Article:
James Dallas looks at the pros and cons of our long-term D-max as we bid farewell to our rugged pick-up.
After putting in a shift of more than six months on the What Van? fleet, our long-term D-max Yukon signed off with a trip to the Glastonbury Festival.
Its covered load bay provided protection from the elements and plenty of room for all the camping gear and supplies (most of which came in cans), and, obviously, the threat of rain churning up the ground on arrival perturbed the vehicle far less than the festival- goers inside the double cab.
Isuzu continues to beat the drum about how enthusiastically the market has embraced the D-max pick-up range. Fuelled by the March plate-change, the brand sold a record 1173 vehicles in the first quarter of 2013, according to the SMMT, and had moved on to 1740 by the end of May – a whopping 191% increase on the previous year when the Rodeo was on run-out, and well on the way to the full-year target of 3500 units.
William Brown, Isuzu‘s UK boss, reckons the D-max is now appealing to a wider range of buyers, building on the initial success of the vehicle after its mid-year launch in 2012. He says the figures are all the more impressive when you consider that a large proportion of sales are to retail buyers – which is what the brand terms owner/drivers – particularly farmers in its traditional agricultural stronghold.
“With a renewed focus on the fleet sector as we enter Q2, we are confident that Isuzu will continue to build a strong presence in the pick-up sector throughout the year,” says Brown.
So what did we make of our Yukon having lived with it for half a year? Well, its off-road capabilities were never in doubt. It coped with aplomb whenever we ventured onto track or field, which is why all those farmers love it so much, and they will have been further enamoured by the recent accredited increase in towing capacity to 3.5 tonnes. All-wheel drive mode is engaged via an easy-to-reach central dial.
On the road, the 163hp 2.5-litre diesel engine provides plenty of muscle (max torque is 400Nm at 1400rpm), especially on long motorway journeys where it bowls along contendedly in sixth gear while imparting the sense that there is lots of poke in reserve.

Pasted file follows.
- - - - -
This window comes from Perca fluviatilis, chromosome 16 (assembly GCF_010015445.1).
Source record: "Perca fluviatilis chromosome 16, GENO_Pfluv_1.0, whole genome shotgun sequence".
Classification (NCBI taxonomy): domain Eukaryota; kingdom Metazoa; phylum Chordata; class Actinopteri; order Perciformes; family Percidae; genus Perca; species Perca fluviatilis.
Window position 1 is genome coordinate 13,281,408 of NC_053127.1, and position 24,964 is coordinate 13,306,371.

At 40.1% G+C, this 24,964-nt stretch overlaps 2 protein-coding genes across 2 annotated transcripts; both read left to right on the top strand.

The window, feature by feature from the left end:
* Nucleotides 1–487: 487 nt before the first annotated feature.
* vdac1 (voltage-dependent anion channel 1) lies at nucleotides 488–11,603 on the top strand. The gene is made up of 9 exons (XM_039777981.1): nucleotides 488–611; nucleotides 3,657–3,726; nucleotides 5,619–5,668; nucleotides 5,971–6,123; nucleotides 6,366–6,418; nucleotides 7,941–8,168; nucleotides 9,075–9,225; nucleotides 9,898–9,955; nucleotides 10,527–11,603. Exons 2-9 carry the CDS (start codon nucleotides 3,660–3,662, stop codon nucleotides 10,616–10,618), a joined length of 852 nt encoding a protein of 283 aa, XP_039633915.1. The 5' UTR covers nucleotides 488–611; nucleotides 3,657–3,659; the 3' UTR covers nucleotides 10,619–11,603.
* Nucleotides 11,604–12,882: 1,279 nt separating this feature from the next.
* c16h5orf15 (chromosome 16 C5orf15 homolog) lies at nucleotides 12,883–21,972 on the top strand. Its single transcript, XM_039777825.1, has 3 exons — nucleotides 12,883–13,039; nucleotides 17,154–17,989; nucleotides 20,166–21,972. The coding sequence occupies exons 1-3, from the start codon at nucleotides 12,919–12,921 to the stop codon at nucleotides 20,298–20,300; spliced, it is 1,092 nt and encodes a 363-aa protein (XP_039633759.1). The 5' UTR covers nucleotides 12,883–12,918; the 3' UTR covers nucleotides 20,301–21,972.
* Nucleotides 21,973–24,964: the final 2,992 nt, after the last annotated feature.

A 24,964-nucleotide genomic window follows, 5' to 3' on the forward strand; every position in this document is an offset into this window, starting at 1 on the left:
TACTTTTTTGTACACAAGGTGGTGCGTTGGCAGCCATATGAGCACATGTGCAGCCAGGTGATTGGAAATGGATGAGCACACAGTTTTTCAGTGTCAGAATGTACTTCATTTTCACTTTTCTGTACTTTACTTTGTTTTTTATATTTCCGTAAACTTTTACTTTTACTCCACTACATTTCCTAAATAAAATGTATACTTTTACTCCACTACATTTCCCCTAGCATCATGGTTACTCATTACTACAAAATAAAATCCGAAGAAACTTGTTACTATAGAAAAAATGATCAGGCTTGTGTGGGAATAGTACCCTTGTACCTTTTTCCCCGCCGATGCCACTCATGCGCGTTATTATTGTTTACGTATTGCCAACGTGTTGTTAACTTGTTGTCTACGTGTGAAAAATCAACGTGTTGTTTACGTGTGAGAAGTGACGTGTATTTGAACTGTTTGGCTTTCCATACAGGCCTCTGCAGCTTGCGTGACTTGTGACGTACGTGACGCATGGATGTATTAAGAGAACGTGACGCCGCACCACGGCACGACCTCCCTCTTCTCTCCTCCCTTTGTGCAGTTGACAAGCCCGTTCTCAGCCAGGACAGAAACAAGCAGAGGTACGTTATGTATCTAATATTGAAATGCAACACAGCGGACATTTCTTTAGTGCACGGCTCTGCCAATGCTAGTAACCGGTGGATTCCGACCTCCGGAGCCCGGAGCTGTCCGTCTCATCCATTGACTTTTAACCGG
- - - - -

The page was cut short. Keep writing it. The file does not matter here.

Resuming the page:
We spent a lot of time driving our Yukon in the city and found the gear changes from the unusually long stick could be hard work under the typically stop-start conditions while sharp corners demand a lot of arm work on the steering wheel. Excellent wing mirrors and a partial view through the tailgate helped all-round road awareness and made reversing in cluttered environments less hazardous. This was fortunate because the rear-view camera we had fitted (it costs £934 bundled in with the satnav) does not instil confidence. It has no reassuring audible alert to accompany the image, and the camera view itself is distorted and lacks precision. Objects appearing far away loom suddenly close and it takes practice to safely gauge distances. In the dark the camera is virtually useless as a parking aid, providing practically no rearward view at all.
Another bugbear was the Pioneer entertainment system. We had no complaints about the sound quality from the radio/CD, but the iPod connection did not function. Also, the buttons on the fascia are tiny, fiddly to use and compare badly with the factory systems installed in rivals such as the Ford Ranger, Nissan Navara or VW Amarok. Some drivers never did work out how to do something as simple as storing radio presets.
On the plus side, the satnav can be operated quickly and easily by touch-screen controls. We found the system to be reliable and accurate with clear visual and audible instructions. The cruise control – simply operated via steering wheel-mounted buttons – is also a welcome feature. The cabin itself is fairly spacious, offering sufficient legroom to rear-seat passengers.
The Yukon coped admirably with the long cold winter – there was never any fear of getting stuck in the snow that seems so long ago now – but the heater did take a long time to warm up the cab, and if you want heated seats you’ll have to upgrade to the flagship Utah trim level.
The D-max range is split into two groups, Utilitarian and Premium, with the Yukon sitting below the Utah in the latter category. It falls short of rivals in the luxury stakes, which is hardly surprising with a price tag (excluding VAT) of less than £20,000.
Overall, the Yukon’s workhorse credentials are more impressive than its refinement or drive, but the competitive pricing of the D-max line-up is likely to be the key to it continuing to conquest sales from more well-upholstered pick-up trucks.